Qantas - Flight cancellation survey

Closes 31 Mar 2024

Opened 28 Sep 2023

Overview

On 31 August 2023, the ACCC commenced proceedings in the Federal Court of Australia alleging that between May and July 2022, Qantas cancelled a large number of flights and:

  • offered for sale, and accepted payment for, flights which it had already cancelled; and
  • falsely represented to consumers who held tickets for cancelled flights that their flights had not been cancelled.

The ACCC’s case does not allege that the cancellation of the flights was in breach of the consumer law, but concerns the alleged misleading conduct after Qantas had cancelled these flights.

The ACCC is seeking information from consumers who may have been affected by the alleged conduct.

Survey

If you held a ticket on a Qantas flight that was scheduled to depart between 1 May 2022 and 31 July 2022 and your flight was cancelled, we would like to hear from you. You can provide us with relevant details of your experience by completing the survey in the link provided below.

The survey takes approximately 10 minutes to complete and includes questions about:

  • details of your cancelled flight and the date you purchased your ticket
  • how and when you were notified of the cancellation
  • how the cancellation affected you.

This survey relates to the allegations the ACCC has made in the Federal Court of Australia proceedings that it has commenced. If you wish to make an enquiry or to report an issue that is not related to those proceedings, please use this general enquiry form or report an issue to the ACCC online.

Your privacy and personal information

Any information you provide will be kept confidential in accordance with the ACCC’s Information Policy.

The ACCC will handle personal information collected in this survey in accordance with the Australian Privacy Principles. Personal information you provide in response to the survey will be used for the purposes of providing you with a copy of your survey responses and confirming information provided by Qantas. We will not disclose your personal information without your consent, except where authorised or required by law.

Information about how to access and/or correct your personal information, and how to lodge a complaint in relation to the handling of your personal information, is set out in our privacy policy on our website.

What happens after I submit my answers to the survey questions?

While we are not able to help resolve individual complaints or provide legal advice, we often rely on information provided by consumers to assist us in our work enforcing the Competition and Consumer Act 2010 and promoting fair trading for the benefit of all Australians. The information you provide will assist the ACCC to better understand the impact of Qantas’ conduct on consumers.

If you confirm that you are comfortable for the ACCC to contact you, the ACCC may get in touch with you if we have further queries relating to your experience with Qantas.

Why is the ACCC’s case focused on consumers who had flights cancelled between May and July 2022?

The ACCC does not comment on the detail of investigations or ongoing court proceedings.

What are my rights if I had flights cancelled by Qantas, or by another airline?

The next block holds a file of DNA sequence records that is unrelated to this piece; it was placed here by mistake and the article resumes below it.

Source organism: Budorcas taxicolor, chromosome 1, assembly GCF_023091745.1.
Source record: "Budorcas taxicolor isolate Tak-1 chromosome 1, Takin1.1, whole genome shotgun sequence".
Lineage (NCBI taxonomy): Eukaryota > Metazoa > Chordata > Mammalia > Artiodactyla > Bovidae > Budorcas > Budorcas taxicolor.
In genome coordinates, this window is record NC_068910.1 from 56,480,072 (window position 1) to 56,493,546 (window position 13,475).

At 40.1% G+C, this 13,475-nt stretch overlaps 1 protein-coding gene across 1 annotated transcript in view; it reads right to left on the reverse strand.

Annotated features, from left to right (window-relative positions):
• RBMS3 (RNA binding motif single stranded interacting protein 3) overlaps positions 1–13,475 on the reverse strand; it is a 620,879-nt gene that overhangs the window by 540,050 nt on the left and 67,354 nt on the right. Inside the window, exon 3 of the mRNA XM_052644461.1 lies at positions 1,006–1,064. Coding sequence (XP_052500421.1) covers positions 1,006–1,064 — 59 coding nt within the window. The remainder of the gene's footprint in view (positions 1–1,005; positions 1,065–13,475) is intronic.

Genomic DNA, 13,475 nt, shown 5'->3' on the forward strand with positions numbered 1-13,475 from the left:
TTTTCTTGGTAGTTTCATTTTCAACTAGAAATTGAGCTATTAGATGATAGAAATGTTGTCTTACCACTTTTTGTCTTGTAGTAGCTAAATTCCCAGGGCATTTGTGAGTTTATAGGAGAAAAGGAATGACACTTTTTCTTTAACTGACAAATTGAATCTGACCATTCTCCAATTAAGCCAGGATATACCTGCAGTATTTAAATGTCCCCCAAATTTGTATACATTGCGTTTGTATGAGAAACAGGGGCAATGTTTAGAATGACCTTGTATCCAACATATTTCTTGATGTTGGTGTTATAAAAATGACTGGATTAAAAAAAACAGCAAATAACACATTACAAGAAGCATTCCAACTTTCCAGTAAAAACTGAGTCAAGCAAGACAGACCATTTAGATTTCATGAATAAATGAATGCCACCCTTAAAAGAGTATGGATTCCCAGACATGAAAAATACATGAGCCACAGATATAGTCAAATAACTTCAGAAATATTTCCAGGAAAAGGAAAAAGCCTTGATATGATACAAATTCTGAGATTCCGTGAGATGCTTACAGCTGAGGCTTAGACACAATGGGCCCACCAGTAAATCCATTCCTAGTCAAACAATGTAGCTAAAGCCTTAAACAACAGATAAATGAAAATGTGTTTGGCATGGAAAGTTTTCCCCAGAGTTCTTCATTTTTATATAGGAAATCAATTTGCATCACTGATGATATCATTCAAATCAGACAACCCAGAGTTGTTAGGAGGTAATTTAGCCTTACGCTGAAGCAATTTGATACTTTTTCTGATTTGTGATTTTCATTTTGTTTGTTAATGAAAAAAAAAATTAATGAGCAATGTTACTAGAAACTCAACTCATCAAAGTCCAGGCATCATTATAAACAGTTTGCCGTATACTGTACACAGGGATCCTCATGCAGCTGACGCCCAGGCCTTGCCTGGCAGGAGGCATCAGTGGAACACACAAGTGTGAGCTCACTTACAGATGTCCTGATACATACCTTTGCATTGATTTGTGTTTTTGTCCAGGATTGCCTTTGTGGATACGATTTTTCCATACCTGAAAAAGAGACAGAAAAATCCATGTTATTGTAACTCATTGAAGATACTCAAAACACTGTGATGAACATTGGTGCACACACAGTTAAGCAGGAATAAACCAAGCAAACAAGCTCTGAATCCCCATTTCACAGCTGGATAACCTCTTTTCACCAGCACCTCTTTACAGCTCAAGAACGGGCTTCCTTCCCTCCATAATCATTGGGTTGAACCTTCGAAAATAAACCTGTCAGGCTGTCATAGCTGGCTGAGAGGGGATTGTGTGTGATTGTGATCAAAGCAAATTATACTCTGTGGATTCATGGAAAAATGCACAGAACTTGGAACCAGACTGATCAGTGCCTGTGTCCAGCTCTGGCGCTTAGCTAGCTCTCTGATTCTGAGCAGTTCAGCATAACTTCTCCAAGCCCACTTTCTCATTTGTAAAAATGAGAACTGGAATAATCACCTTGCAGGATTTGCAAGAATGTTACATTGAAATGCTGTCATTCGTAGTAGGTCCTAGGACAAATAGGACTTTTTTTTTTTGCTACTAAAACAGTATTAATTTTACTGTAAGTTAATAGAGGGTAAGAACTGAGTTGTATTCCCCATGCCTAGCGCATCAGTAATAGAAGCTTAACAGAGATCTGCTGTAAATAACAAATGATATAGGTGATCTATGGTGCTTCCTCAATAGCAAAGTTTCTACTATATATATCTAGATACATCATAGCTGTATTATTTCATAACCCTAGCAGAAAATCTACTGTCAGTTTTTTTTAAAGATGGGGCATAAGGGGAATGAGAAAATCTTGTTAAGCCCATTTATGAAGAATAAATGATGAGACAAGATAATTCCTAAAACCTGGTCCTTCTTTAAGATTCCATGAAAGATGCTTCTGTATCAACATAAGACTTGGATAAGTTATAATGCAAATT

Under the Australian Consumer Law (ACL), services such as flights come with automatic consumer guarantees that they will be supplied within a reasonable time.

If a flight is delayed or cancelled, consumers may be entitled to a refund or replacement, depending on the circumstances and the terms and conditions of the booking. If the delay or cancellation is for reasons within the airline’s control, consumers are entitled to an alternative flight or a refund under the ACL consumer guarantees regime. If the delay or cancellation is for reasons outside of the airlines control, the consumer's right to a refund or replacement travel service will generally depend on the terms and conditions of their booking.

The ACCC expects airlines to be honest and proactive in advising consumers of the reasons why a flight is delayed or cancelled, and what consumers are entitled to under the ACL and their terms and conditions. You can find more information about your rights in travel delays and cancellations on our website.

Your next steps

If you’re looking for help to resolve an issue with Qantas or another airline, you should start by contacting the airline directly.

The ACCC notes the decision by Qantas to remove expiry dates on COVID travel credits and allow eligible consumers to request refunds. You can find further information on the Qantas website.

You can also find detailed information on our website about where to go for consumer help and what to do if you have a problem with a service you bought.

If you feel the airline hasn’t met its obligations under the ACL, you can also make a report to the ACCC. We use reports from the public to help alert us to businesses that may be behaving in a way that is anticompetitive or not abiding by fair trading laws. We value this information as it helps us find the biggest issues to investigate further, considered against our Compliance and Enforcement policy.

Please note, we do not generally act on behalf of consumers or businesses to resolve their individual disputes with businesses or organisations. You can read more about how we prioritise our work and what we can and can't do for consumers on our website.

We'd like to hear about your experience with Qantas

Audiences

  • All consumers

Interests

  • Airports
  • Consumer issues